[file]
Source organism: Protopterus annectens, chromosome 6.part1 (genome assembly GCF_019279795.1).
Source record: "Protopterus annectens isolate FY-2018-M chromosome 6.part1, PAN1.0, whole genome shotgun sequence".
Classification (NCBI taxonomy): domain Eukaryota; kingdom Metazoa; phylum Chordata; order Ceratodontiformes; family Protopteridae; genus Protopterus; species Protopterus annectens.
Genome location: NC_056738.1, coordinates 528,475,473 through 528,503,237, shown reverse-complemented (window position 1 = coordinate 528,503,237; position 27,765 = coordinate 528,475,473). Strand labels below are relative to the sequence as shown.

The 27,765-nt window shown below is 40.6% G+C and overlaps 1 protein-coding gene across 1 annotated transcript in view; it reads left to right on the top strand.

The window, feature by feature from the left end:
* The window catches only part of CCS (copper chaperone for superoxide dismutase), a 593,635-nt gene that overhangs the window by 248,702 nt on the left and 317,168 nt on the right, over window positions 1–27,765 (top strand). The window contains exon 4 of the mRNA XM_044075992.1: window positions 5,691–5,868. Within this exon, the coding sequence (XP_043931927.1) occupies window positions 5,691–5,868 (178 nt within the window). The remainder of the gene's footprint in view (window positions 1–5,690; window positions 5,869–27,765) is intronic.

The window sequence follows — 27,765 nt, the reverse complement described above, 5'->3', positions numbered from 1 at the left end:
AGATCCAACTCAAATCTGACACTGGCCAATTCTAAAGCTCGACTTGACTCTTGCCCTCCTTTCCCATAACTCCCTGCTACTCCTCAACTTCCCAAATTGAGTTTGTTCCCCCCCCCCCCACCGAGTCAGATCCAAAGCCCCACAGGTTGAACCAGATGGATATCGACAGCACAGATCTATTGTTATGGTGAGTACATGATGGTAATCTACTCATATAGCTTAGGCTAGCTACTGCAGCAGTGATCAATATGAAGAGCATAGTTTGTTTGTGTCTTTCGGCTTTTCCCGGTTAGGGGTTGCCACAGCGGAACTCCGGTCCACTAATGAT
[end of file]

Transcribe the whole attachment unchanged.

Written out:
Source organism: Protopterus annectens, chromosome 6.part1 (genome assembly GCF_019279795.1).
Source record: "Protopterus annectens isolate FY-2018-M chromosome 6.part1, PAN1.0, whole genome shotgun sequence".
Classification (NCBI taxonomy): domain Eukaryota; kingdom Metazoa; phylum Chordata; order Ceratodontiformes; family Protopteridae; genus Protopterus; species Protopterus annectens.
Genome location: NC_056738.1, coordinates 528,475,473 through 528,503,237, shown reverse-complemented (window position 1 = coordinate 528,503,237; position 27,765 = coordinate 528,475,473). Strand labels below are relative to the sequence as shown.

The 27,765-nt window shown below is 40.6% G+C and overlaps 1 protein-coding gene across 1 annotated transcript in view; it reads left to right on the top strand.

The window, feature by feature from the left end:
* The window catches only part of CCS (copper chaperone for superoxide dismutase), a 593,635-nt gene that overhangs the window by 248,702 nt on the left and 317,168 nt on the right, over window positions 1–27,765 (top strand). The window contains exon 4 of the mRNA XM_044075992.1: window positions 5,691–5,868. Within this exon, the coding sequence (XP_043931927.1) occupies window positions 5,691–5,868 (178 nt within the window). The remainder of the gene's footprint in view (window positions 1–5,690; window positions 5,869–27,765) is intronic.

The window sequence follows — 27,765 nt, the reverse complement described above, 5'->3', positions numbered from 1 at the left end:
AGATCCAACTCAAATCTGACACTGGCCAATTCTAAAGCTCGACTTGACTCTTGCCCTCCTTTCCCATAACTCCCTGCTACTCCTCAACTTCCCAAATTGAGTTTGTTCCCCCCCCCCCCACCGAGTCAGATCCAAAGCCCCACAGGTTGAACCAGATGGATATCGACAGCACAGATCTATTGTTATGGTGAGTACATGATGGTAATCTACTCATATAGCTTAGGCTAGCTACTGCAGCAGTGATCAATATGAAGAGCATAGTTTGTTTGTGTCTTTCGGCTTTTCCCGGTTAGGGGTTGCCACAGCGGAACTCCGGTCCACTAATGAT